Kansas beat Villanova on Saturday to reach the championship – and it was a rare matchup of female band leaders – with Beth Sokolowski leading Villanova and Toulouse directing Kansas. Toulouse played trumpet at Kansas in college and went to the Final Four her freshman year, so the excitement this year is mirroring some thrilling memories.

For her part, Sokolowski “Pepped for” Temple University’s relentless Hall of Fame basketball coach John Chaney before migrating to the more subdued Main Line environs, and Jay Wright’s positive-attitude coaching demeanor, in Wildcat country. What she wants everyone to know is that Villanova has no music program, so these students aren’t working toward degrees, receiving stipends, or anything like that.

Julia Maher, a piccolo-playing senior in the band supports this saying, “We play music because we love music, we grow together as a family and community. We all sign up for band camp and form amazing bonds and have fun.”

“They do it only for the love of music. It’s their avocation,” says Sokolowski.

The University of Connecticut’s (UConn) Ricardo Brown’s dynamic presence hardly fits the band leader stereotype: He will finish his doctorate this summer and also was a high-school wrestler. His strong family instilled in him the importance of education and music and he was one of only four people from his humble community in Portsmouth, Virginia who went to college – and three of those four were from his family. He prides himself on making what the band does “cool,” he said.

“I want everyone to come to a UConn game, and no matter where they’re from they can relate to the music and party,” said Brown.

Contrast that energy with the University of North Carolina (UNC) – Chapel Hill’s Jeff Fuchs and his executive’s demeanor. He was at the Championship here for his 11th time – he’s been doing this since 1995 and has worked with more than 3,200 students over the years. But his enthusiasm can’t be hidden behind all that experience. About this year’s semifinals where they beat Duke, he said, “I’m not sure if the Second Coming has to happen to generate the level of excitement we had over that game!”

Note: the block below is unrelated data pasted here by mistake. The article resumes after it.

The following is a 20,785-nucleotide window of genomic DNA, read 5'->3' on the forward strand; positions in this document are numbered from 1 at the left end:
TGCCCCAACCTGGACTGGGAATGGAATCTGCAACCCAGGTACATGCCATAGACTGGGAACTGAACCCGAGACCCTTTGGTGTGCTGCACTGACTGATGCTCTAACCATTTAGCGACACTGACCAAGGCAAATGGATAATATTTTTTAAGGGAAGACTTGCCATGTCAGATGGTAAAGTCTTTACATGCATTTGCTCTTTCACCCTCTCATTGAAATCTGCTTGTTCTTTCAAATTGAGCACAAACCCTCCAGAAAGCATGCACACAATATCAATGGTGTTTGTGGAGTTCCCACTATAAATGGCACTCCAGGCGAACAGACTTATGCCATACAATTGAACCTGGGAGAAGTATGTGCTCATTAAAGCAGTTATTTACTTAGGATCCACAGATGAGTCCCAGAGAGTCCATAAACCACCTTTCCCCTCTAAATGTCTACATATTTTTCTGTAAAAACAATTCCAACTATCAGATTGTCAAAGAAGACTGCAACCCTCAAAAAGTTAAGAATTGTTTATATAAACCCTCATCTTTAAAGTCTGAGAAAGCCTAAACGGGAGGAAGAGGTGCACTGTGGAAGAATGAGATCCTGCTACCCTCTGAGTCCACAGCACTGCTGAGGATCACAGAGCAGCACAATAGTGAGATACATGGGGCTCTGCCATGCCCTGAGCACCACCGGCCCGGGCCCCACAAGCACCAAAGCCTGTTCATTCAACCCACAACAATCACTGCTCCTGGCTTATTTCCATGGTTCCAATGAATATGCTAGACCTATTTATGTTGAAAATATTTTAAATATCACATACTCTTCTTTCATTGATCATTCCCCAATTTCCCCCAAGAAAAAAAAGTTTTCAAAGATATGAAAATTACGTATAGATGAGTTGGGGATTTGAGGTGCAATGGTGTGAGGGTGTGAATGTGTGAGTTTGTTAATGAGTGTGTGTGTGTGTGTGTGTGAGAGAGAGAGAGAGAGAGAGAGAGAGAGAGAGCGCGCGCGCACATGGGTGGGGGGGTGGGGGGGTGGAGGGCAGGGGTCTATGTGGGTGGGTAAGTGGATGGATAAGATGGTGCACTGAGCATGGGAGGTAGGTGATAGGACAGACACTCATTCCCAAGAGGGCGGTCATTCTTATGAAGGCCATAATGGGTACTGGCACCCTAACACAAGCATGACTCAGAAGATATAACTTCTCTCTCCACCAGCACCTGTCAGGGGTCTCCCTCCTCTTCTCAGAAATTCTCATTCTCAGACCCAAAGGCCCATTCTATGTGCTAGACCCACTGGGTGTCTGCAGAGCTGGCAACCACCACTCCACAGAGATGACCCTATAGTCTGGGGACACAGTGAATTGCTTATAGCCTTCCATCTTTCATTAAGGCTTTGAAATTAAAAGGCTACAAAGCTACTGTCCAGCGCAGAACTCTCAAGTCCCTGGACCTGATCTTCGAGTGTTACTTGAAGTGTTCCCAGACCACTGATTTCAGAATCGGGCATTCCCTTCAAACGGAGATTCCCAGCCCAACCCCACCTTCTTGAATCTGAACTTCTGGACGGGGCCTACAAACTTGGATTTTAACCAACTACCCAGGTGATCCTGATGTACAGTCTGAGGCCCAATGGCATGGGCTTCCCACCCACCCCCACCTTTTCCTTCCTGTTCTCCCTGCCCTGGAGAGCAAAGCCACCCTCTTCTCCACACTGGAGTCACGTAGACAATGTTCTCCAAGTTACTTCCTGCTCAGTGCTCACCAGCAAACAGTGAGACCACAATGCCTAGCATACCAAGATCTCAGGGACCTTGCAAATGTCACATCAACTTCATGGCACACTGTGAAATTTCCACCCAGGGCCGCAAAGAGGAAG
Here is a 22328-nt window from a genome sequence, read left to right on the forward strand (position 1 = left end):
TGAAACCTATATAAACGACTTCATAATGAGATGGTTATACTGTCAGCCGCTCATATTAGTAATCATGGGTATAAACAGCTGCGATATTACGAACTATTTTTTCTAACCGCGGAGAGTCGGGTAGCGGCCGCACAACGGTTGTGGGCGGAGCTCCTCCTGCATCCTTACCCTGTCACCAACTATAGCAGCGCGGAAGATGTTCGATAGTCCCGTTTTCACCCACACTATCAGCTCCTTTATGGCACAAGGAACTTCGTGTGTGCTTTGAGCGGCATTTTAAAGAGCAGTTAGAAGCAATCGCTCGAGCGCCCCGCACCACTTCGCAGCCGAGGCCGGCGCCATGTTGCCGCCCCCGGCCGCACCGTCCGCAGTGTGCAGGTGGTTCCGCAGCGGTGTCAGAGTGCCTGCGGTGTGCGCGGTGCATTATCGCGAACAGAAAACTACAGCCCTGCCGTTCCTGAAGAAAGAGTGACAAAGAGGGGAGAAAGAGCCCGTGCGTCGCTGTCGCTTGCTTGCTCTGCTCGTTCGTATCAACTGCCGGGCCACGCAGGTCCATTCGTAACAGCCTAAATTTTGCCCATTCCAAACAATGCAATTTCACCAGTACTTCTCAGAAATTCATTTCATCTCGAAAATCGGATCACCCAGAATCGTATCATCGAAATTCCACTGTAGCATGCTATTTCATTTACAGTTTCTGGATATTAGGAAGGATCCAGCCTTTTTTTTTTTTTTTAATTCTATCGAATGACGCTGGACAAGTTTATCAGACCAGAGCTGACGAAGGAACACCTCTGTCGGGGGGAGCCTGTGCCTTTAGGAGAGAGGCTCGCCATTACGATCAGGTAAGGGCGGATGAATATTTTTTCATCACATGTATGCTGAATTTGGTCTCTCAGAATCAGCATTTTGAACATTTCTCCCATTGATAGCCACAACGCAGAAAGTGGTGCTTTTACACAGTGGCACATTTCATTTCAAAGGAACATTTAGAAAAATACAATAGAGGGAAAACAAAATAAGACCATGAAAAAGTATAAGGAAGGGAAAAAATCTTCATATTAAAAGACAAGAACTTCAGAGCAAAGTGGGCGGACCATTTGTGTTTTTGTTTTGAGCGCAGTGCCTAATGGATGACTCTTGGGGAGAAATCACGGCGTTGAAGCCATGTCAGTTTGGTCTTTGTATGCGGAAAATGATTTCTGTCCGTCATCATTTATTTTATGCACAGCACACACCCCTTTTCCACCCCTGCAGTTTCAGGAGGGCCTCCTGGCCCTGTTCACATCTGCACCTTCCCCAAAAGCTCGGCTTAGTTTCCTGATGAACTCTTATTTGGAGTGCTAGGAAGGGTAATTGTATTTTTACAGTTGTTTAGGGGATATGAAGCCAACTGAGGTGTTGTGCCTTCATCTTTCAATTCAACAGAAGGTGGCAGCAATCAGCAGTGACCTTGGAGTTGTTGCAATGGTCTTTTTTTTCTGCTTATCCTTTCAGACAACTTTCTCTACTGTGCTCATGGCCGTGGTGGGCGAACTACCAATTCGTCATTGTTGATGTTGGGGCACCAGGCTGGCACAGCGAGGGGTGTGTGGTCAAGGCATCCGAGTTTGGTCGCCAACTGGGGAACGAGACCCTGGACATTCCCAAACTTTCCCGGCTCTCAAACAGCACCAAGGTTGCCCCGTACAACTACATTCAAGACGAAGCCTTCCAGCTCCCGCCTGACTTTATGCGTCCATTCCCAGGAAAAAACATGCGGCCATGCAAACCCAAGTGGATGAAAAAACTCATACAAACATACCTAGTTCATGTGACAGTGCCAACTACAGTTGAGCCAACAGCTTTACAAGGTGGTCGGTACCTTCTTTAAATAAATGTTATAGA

One of his band members Sean Raycroft may have said it best, in a way every striving musician can relate to: “Who would have ever thought that playing the mellophone was my key to getting courtside seats to one of the biggest college basketball games of all time?”

Jeff Au, the director of Duke’s marching and pep bands agrees, even though UNC-Chapel Hill knocked out his team in the semifinal. It’s his third Final Four, but he says the game against UNC-Chapel Hill was the “National Championship game of all time.”

Au, who played trumpet when he was at Notre Dame, says he brings a ton of current music with a lot of energy. His slogan is “Always Be Tuning,” and of his job he says, “I am living the pep band dream – nowhere else can I have this experience.”

The one thing there isn’t among any of these band leaders, is a Bobby Knight-type, the profane college basketball coach known for throwing chairs on the court, or more appropriate, a Terence Fletcher, the terrorizing band leader in the Oscar-nominated “Whiplash” film played by J.K. Simmons.